England captain Alastair Cook said Saturday that one of the team's most successful spells had been "tarnished" by Kevin Pietersen's controversial autobiography.
Pietersen, England's leading all-time run-scorer was effectively sacked -- for reasons that have still to be made clear -- by the England and Wales Cricket Board in February after a team led by Cook returned from a 5-0 Ashes thrashing in Australia.
This week saw Pietersen hit back with the publication of his autobiography and a flurry of interviews where he singled out former coach Andy Flower and England wicketkeeper Matt Prior, whom he accused along with a group of senior bowlers of creating a "bullying" on-field culture, for his harshest criticism.
With the ECB yet to respond to Pietersen's comments, it was left to Cook -- a party to the South Africa-born batsman's international exile -- to defend the environment created by Flower and now retired former England captain Andrew Strauss.
"I am very proud of the era I have played in; to win three Ashes, to become the best side in the world; to play with some great players," opening batsman Cook told the BBC.
"To play under Andrew Strauss, to have played under Andy Flower as coach, I have only got respect for these guys. I do believe that era has been tarnished, and I am sad about that."
Meanwhile, Cook, 29, said what Pietersen characterised as "bullying" was simply a case of "frustration boiling over" at missed chances.
"International cricket is a tough place and as a team you are striving for excellence at all times," Cook said.
"Certainly at some stages those frustrations probably boiled over more than they should have done, but that was only people desperate to succeed and wanting to know the other 10 blokes around them were committed 100 percent to them.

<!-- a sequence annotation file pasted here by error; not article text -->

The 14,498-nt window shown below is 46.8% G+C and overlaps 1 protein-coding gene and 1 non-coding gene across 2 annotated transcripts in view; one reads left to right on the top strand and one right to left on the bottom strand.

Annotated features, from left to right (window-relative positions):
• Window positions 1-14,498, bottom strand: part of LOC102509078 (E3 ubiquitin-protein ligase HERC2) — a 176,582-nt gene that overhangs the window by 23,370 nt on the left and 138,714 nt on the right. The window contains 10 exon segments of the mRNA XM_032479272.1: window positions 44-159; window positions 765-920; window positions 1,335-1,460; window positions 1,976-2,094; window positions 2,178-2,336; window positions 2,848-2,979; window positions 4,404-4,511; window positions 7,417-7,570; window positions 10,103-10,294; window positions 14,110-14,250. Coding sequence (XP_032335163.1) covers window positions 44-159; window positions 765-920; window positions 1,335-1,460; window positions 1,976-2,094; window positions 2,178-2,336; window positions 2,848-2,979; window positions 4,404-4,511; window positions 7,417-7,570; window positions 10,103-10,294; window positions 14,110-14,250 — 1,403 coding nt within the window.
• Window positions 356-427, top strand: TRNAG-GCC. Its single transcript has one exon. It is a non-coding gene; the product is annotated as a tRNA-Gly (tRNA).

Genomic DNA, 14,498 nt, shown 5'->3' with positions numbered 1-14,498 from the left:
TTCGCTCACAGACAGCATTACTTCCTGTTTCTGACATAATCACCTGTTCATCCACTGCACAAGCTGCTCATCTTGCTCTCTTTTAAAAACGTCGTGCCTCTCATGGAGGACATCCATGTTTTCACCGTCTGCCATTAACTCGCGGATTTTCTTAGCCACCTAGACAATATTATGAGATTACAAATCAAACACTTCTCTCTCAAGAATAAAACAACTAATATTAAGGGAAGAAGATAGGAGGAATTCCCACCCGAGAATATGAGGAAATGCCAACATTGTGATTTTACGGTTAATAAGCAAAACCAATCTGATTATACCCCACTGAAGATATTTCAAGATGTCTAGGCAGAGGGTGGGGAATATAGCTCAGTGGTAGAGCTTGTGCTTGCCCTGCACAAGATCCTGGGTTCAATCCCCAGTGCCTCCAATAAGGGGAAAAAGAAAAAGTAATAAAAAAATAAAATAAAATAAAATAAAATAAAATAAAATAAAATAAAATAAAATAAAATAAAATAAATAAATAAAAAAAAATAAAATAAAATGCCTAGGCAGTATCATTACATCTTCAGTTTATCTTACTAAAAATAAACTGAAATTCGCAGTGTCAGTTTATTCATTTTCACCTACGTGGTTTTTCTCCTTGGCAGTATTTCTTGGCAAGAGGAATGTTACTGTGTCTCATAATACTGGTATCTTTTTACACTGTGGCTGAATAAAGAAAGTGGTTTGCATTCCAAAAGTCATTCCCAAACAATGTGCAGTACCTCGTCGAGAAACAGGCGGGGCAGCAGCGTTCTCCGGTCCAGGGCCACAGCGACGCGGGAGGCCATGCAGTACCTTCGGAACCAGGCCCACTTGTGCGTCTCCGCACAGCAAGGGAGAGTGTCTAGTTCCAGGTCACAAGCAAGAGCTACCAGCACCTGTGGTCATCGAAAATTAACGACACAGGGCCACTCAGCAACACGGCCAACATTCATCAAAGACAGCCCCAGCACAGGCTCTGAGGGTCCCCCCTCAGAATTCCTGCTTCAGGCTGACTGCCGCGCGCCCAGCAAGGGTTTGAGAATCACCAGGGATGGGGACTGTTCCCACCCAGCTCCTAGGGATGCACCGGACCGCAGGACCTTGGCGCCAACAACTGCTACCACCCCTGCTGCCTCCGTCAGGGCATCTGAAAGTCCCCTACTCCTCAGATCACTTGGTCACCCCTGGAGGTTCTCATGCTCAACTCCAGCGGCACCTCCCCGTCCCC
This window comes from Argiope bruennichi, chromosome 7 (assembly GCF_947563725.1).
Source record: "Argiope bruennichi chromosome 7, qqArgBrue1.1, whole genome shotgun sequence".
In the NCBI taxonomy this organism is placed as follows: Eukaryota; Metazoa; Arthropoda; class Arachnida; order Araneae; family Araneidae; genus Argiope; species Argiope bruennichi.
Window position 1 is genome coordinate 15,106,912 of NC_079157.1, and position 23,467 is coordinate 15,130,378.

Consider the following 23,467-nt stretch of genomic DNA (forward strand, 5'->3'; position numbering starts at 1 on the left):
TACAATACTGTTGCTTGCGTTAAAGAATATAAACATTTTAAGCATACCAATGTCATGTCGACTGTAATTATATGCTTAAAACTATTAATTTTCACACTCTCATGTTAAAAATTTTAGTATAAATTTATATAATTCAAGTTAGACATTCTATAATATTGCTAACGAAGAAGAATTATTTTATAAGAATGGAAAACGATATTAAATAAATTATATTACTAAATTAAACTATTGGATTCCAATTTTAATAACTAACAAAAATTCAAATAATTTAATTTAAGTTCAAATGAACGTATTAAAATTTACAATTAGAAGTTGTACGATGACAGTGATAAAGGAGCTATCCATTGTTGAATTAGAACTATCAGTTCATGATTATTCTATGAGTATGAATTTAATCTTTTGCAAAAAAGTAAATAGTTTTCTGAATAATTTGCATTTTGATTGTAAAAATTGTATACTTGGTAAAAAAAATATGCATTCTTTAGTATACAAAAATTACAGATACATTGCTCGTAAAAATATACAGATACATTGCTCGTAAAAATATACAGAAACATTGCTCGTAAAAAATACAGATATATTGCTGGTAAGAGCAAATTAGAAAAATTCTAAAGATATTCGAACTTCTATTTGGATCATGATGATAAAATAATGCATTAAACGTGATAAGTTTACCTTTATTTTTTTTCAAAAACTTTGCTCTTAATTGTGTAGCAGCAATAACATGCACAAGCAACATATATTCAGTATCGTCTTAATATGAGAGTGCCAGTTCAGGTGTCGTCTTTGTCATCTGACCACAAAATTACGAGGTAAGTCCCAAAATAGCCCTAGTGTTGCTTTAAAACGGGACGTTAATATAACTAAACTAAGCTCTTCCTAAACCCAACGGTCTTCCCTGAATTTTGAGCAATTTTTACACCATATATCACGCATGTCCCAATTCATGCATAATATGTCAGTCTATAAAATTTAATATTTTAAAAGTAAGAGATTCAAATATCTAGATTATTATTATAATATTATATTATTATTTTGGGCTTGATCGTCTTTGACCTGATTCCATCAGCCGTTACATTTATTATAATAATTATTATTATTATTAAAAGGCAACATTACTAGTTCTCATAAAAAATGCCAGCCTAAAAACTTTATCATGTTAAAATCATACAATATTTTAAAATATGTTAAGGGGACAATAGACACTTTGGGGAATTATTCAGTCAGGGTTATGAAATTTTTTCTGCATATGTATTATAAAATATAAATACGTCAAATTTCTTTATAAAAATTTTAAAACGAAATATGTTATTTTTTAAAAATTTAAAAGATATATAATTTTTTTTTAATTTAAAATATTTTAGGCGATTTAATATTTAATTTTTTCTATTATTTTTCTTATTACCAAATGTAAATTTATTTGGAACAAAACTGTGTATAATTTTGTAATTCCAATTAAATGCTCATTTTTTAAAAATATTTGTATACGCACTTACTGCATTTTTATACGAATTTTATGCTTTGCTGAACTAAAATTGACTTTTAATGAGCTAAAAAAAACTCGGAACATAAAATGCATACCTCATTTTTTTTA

"Did it over-step the mark a couple of times? Possibly, but we addressed those issues -- this is something that always happens in teams.
"It certainly wasn't a 'bullying environment' at all in my eyes."
- Flower respect -
Pietersen accused Zimbabwe batting great Flower of being "contagiously sour", while doing nothing to stop the 'bullying' which he insisted would be dished out to all those not part of Prior's dressing-room clique.
But Cook paid tribute to Flower, who oversaw three Ashes series wins and led England to the top of the International Cricket Council Test rankings, by saying: "I only have respect for him as a man, and as a coach. He was an amazing coach for our side.
"Chatting to some of the guys about it, they feel the same; a lot of the success was down to his drive and determination to make us a tough England side."
Meanwhile Cook expressed the hope Prior would play for England again should he recover from an Achilles injury which sidelined the Sussex gloveman midway through the recent home series with India
"Hopefully if he can get through his really nasty injury, we could see him again in an England shirt," said Cook.
"He has to be remembered as a guy who put his heart and soul on the line for England all the time, and the team was all that mattered to him."
Former England skipper Pietersen did question Cook's "qualifications to be captain" following the Ashes debacle, although Cook was subsequently subjected to far more severe criticism of his leadership skills.
Nevertheless, the ECB have continued to back Cook and he is set to lead England in both their upcoming one-day tour of Sri Lanka and at next year's World Cup in Australia and New Zealand.
"I feel very comfortable now in the England captaincy role, I really feel that I have the support of the lads," Cook said.
"We just can't wait to go to Sri Lanka now and face the challenges ahead over the next 12 months."